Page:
Soap Making

Soap Making

Self-sufficiency

Book - 2009
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We often think about how the things we put into our body affect us, but how much time do we take to consider how the things we put onto our body? This timely book is packed full of helpful advice about how to make your own luxurious and beautiful soaps at home, using only the best natural ingredients.

Sarah Ade lists natural ingredients and their properties before describing how to combine them for a specific purpose. She also discusses the benefits of a macrobiotic lifestyle and holistic skin care, and why your body will thank you for them. This is an essential guide for anyone interested in what they put onto their body as well as what they put inside.

About the Self-Sufficiency Series : More and more Americans are becoming concerned about living a healthier land more environmentally-friendly lifestyle. Whether it's moving to the country and starting over on a whim or just making city-living a little simpler and easier, the "Green" movement is changing the way we live our day-to-day lives. Skyhorse's new Self-Sufficiency handbooks are meant to help--offering advice on what to do, how to do it better, and how to save money as well. This is a beautifully-illustrated series made even more beautiful because its goal is to help everyone live in a more earth-friendly fashion.
Publisher: New York, NY : Skyhorse Pub., c2009
ISBN: 9781602397903
1602397902
Branch Call Number: 668.12 A228s 2009
Characteristics: 128 p. : ill. (chiefly col.) ; 22 cm

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smlewisgood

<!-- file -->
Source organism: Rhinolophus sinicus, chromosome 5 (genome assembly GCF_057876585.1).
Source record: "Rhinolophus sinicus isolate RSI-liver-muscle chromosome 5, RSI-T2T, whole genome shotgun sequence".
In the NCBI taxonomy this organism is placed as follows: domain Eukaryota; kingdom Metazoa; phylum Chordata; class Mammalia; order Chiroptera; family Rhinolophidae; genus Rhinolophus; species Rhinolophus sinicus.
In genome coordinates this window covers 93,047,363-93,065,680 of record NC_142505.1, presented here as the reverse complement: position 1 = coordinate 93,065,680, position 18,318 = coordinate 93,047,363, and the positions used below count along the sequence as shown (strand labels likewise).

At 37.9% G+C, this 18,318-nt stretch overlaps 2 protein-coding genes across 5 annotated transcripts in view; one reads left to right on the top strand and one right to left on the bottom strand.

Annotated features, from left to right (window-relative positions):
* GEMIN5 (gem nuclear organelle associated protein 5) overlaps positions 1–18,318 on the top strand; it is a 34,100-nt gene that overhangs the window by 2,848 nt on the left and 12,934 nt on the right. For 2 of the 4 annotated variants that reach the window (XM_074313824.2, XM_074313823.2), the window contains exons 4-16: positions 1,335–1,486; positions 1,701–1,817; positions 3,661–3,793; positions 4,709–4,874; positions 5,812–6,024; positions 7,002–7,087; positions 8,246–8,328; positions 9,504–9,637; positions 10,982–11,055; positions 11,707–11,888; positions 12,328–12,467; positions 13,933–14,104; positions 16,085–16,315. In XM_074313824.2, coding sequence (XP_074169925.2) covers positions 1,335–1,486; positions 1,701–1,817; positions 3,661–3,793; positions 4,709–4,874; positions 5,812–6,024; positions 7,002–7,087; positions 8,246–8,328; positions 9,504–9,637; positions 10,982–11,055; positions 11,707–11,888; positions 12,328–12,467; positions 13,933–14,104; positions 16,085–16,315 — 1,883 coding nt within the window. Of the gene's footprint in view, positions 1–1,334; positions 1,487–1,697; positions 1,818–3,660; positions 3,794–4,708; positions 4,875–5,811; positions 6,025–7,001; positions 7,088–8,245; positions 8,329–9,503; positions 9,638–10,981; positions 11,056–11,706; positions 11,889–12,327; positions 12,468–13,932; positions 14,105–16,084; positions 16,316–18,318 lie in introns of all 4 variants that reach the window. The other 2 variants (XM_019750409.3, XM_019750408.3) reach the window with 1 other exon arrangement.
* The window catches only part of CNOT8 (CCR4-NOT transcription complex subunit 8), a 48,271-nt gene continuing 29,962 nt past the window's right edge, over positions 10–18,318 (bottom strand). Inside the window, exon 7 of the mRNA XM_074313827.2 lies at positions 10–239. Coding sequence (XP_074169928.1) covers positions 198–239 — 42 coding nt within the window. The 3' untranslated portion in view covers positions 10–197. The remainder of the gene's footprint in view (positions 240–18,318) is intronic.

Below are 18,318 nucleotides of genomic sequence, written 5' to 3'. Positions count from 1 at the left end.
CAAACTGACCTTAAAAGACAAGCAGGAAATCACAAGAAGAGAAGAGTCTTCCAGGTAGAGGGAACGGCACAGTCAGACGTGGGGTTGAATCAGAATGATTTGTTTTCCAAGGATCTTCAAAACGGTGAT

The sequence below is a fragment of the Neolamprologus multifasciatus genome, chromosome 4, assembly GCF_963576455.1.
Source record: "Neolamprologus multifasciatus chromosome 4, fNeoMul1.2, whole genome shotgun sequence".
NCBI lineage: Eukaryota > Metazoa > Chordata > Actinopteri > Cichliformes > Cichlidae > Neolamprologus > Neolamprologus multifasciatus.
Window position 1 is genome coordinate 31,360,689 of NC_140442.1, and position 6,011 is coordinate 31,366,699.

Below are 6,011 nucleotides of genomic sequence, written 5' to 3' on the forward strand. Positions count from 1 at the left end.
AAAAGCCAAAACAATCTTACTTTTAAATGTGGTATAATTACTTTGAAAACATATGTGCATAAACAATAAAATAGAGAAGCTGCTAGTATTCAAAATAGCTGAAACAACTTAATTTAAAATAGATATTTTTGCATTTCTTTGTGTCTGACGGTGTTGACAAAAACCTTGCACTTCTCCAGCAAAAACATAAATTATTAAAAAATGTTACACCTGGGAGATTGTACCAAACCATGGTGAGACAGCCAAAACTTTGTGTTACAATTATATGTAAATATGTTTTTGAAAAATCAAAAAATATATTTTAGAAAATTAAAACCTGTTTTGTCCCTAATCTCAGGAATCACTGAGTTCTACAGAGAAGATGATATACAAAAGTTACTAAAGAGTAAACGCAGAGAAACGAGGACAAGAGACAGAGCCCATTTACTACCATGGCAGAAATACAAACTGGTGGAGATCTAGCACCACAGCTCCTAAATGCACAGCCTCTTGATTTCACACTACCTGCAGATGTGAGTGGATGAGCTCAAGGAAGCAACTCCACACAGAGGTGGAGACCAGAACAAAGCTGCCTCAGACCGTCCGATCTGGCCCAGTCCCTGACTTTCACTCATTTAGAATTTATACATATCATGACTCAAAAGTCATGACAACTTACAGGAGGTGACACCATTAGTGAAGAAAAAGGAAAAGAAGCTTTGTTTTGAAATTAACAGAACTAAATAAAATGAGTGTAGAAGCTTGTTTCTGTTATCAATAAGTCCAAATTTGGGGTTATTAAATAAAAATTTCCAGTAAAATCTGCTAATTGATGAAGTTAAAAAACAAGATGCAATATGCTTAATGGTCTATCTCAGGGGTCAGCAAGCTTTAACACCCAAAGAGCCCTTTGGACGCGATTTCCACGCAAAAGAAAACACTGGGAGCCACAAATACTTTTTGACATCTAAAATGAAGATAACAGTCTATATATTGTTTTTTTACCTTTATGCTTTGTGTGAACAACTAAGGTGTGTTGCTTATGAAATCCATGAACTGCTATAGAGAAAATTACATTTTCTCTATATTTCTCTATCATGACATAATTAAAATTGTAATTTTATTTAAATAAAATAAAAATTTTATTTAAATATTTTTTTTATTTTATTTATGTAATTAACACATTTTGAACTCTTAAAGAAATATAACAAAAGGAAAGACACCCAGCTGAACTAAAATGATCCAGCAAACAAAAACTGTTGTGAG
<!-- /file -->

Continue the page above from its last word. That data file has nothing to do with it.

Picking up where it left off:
Dec 01, 2016

I caution anyone following the guidance in this book. It has a very big safety error:
- The author gives instruction (multiple times) to add water to the Sodium Hydroxide. You should not do this! When you add water to Sodium Hydroxide a considerable amount of heat is released which can cause the mixture to splatter, shatter the container, etc., Considering that this is an extremely corrosive material specially to the eyes, the consequences can be serious. In a chemical lab, NaOH is handled with extreme care, goggles and gloves being mandatory. Even fairly dilute solutions of NaOH can cause loss of an eye even in short exposures BEWARE!

Instead, you should measure the water and slowly add the Sodium Hydroxide to the water. The order makes a difference. There will be a bit of steaming and foaming, but it will not explode in your face.

Also, the recipes use measurement (e.g. 1/2 cup) instead of weight (e.g. ounces) which makes for imprecise soap making.

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